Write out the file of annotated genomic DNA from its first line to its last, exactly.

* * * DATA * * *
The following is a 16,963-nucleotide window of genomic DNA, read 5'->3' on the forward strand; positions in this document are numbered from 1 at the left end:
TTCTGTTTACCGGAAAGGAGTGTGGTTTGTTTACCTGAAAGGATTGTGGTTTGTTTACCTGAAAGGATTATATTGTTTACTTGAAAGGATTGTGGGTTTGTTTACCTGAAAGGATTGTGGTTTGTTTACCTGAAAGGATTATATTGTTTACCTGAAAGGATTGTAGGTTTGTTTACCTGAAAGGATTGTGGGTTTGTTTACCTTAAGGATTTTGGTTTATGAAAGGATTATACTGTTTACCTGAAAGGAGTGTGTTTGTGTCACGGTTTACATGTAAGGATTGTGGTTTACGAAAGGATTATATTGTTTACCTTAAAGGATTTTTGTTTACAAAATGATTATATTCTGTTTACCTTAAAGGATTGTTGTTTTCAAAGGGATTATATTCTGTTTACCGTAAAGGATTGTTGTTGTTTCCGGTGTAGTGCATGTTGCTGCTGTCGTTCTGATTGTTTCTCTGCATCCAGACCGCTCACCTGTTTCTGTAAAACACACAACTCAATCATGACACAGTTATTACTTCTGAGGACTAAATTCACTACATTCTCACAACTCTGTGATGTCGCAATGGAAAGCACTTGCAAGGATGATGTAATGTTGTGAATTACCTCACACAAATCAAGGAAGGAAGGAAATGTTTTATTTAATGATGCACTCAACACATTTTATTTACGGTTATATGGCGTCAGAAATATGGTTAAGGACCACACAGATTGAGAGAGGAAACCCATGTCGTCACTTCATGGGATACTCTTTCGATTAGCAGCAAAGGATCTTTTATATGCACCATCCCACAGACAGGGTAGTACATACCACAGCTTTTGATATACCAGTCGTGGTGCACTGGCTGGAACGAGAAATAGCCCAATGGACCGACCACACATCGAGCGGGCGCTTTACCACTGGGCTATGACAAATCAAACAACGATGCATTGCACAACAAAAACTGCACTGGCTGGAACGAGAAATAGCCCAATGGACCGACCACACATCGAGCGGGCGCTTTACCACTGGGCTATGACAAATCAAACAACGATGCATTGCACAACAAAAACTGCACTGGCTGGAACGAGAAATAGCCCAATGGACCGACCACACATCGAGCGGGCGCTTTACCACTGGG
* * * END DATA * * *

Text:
The following is a 16,963-nucleotide window of genomic DNA, read 5'->3' on the forward strand; positions in this document are numbered from 1 at the left end:
TTCTGTTTACCGGAAAGGAGTGTGGTTTGTTTACCTGAAAGGATTGTGGTTTGTTTACCTGAAAGGATTATATTGTTTACTTGAAAGGATTGTGGGTTTGTTTACCTGAAAGGATTGTGGTTTGTTTACCTGAAAGGATTATATTGTTTACCTGAAAGGATTGTAGGTTTGTTTACCTGAAAGGATTGTGGGTTTGTTTACCTTAAGGATTTTGGTTTATGAAAGGATTATACTGTTTACCTGAAAGGAGTGTGTTTGTGTCACGGTTTACATGTAAGGATTGTGGTTTACGAAAGGATTATATTGTTTACCTTAAAGGATTTTTGTTTACAAAATGATTATATTCTGTTTACCTTAAAGGATTGTTGTTTTCAAAGGGATTATATTCTGTTTACCGTAAAGGATTGTTGTTGTTTCCGGTGTAGTGCATGTTGCTGCTGTCGTTCTGATTGTTTCTCTGCATCCAGACCGCTCACCTGTTTCTGTAAAACACACAACTCAATCATGACACAGTTATTACTTCTGAGGACTAAATTCACTACATTCTCACAACTCTGTGATGTCGCAATGGAAAGCACTTGCAAGGATGATGTAATGTTGTGAATTACCTCACACAAATCAAGGAAGGAAGGAAATGTTTTATTTAATGATGCACTCAACACATTTTATTTACGGTTATATGGCGTCAGAAATATGGTTAAGGACCACACAGATTGAGAGAGGAAACCCATGTCGTCACTTCATGGGATACTCTTTCGATTAGCAGCAAAGGATCTTTTATATGCACCATCCCACAGACAGGGTAGTACATACCACAGCTTTTGATATACCAGTCGTGGTGCACTGGCTGGAACGAGAAATAGCCCAATGGACCGACCACACATCGAGCGGGCGCTTTACCACTGGGCTATGACAAATCAAACAACGATGCATTGCACAACAAAAACTGCACTGGCTGGAACGAGAAATAGCCCAATGGACCGACCACACATCGAGCGGGCGCTTTACCACTGGGCTATGACAAATCAAACAACGATGCATTGCACAACAAAAACTGCACTGGCTGGAACGAGAAATAGCCCAATGGACCGACCACACATCGAGCGGGCGCTTTACCACTGGG